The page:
11. They keep dirt in its place.
A forest's root network stabilizes huge amounts of soil, bracing the entire ecosystem's foundation against erosion by wind or water. Not only does deforestation disrupt all that, but the ensuing soil erosion can trigger new, life-threatening problems like landslides and dust storms.
12. They clean up dirty soil.
In addition to holding soil in place, forests may also use phytoremediation to clean out certain pollutants. Trees can either sequester the toxins away or degrade them to be less dangerous. This is a helpful skill, letting trees absorb sewage overflows, roadside spills or contaminated runoff.
13. They clean up dirty air.
We herald houseplants for purifying the air, but don't forget forests. They can clean up air pollution on a much larger scale, and not just the aforementioned CO2. Trees catch and soak in a wide range of airborne pollutants, including carbon monoxide, sulfur dioxide and nitrogen dioxide.
14. They muffle noise pollution.
Sound fades in forests, making trees a popular natural noise barrier. The muffling effect is largely due to rustling leaves — plus other woodland white noise, like bird songs — and just a few well-placed trees can cut background sound by 5 to 10 decibels, or about 50 percent as heard by human ears.
15. They feed us.
Not only do trees provide fruits, nuts, seeds and sap, but they also enable a cornucopia near the forest floor, from edible mushrooms, berries and beetles to larger game like deer, turkeys, rabbits and fish.
16. They give us medicine.
Forests provide a wealth of natural medicines and increasingly inspire synthetic spin-offs. The asthma drug theophylline comes from cacao trees, for example, while a compound in eastern red cedar needles has been found to fight MRSA, a type of staph infection that resists many antibiotic drugs. About 70 percent of all known plants with cancer-fighting properties occur only in rain forests.
17. They help us make things.
Where would humans be without timber and resin? We've long used these renewable resources to make everything from paper and furniture to homes and clothing, but we also have a history of getting carried away, leading to overuse and deforestation. Thanks to the growth of tree farming and sustainable forestry, though, it's becoming easier to find responsibly sourced tree products.
18. They create jobs.
More than 1.6 billion people rely on forests to some extent for their livelihoods, according to the U.N., and 10 million are directly employed in forest management or conservation. Forests contribute about 1 percent of the global gross domestic product through timber production and non-timber products, the latter of which alone support up to 80 percent of the population in many developing countries.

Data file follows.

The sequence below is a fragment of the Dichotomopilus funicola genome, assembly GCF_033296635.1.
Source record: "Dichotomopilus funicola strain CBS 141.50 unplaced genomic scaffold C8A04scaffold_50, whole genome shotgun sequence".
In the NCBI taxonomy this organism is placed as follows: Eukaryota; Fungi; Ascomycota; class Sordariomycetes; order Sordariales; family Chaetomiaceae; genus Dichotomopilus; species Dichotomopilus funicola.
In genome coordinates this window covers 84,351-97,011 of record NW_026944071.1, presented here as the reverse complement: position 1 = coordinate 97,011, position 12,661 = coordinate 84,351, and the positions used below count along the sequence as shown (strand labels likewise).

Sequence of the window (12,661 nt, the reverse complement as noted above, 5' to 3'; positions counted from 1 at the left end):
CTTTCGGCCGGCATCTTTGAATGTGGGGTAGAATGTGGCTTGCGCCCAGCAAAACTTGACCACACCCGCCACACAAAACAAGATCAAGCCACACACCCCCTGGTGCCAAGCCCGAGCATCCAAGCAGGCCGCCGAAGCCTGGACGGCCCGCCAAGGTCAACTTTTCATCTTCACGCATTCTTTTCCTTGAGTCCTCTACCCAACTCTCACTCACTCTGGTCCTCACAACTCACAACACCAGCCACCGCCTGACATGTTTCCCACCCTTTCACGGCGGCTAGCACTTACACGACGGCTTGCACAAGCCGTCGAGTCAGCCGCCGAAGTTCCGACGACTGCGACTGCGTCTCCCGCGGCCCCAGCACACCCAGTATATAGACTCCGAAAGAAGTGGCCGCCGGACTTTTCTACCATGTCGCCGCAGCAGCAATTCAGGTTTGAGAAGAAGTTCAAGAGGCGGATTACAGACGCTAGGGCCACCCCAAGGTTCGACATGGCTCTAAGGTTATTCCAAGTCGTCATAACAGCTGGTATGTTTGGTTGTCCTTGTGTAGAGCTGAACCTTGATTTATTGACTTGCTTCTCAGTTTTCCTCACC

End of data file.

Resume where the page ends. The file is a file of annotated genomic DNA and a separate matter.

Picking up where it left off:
19. They create majesty.
Natural beauty may be the most obvious and yet least tangible benefit a forest offers. The abstract blend of shade, greenery, activity and tranquility can yield concrete advantages for people, however, like convincing us to appreciate and preserve old-growth forests for future generations.
Romania's Danube Delta, home to 15,000 people, is the best-preserved river delta in Europe. (Photo: Daniel Mihailescu/Getty Images)

20. They help us explore and relax.
Our innate attraction to forests, part of a phenomenon known as "biophilia," is still in the relatively early stages of scientific explanation. We know biophilia draws humans to water, woods and other natural scenery, though, and exposure to forests has been shown to boost creativity, suppress ADHD, speed up recovery, and encourage meditation and mindfulness. It may even help us live longer.
21. They're pillars of their communities.
Like the famous rug in "The Big Lebowski," forests really tie everything together — and we often don't appreciate them until they're gone. Beyond all their specific ecological perks (which can't even fit in a list this long), they've reigned for eons as Earth's most successful setting for life on land. Our species probably couldn't live without them, but it's up to us to make sure we never have to try. The more we enjoy and understand forests, the less likely we are to miss them for the trees.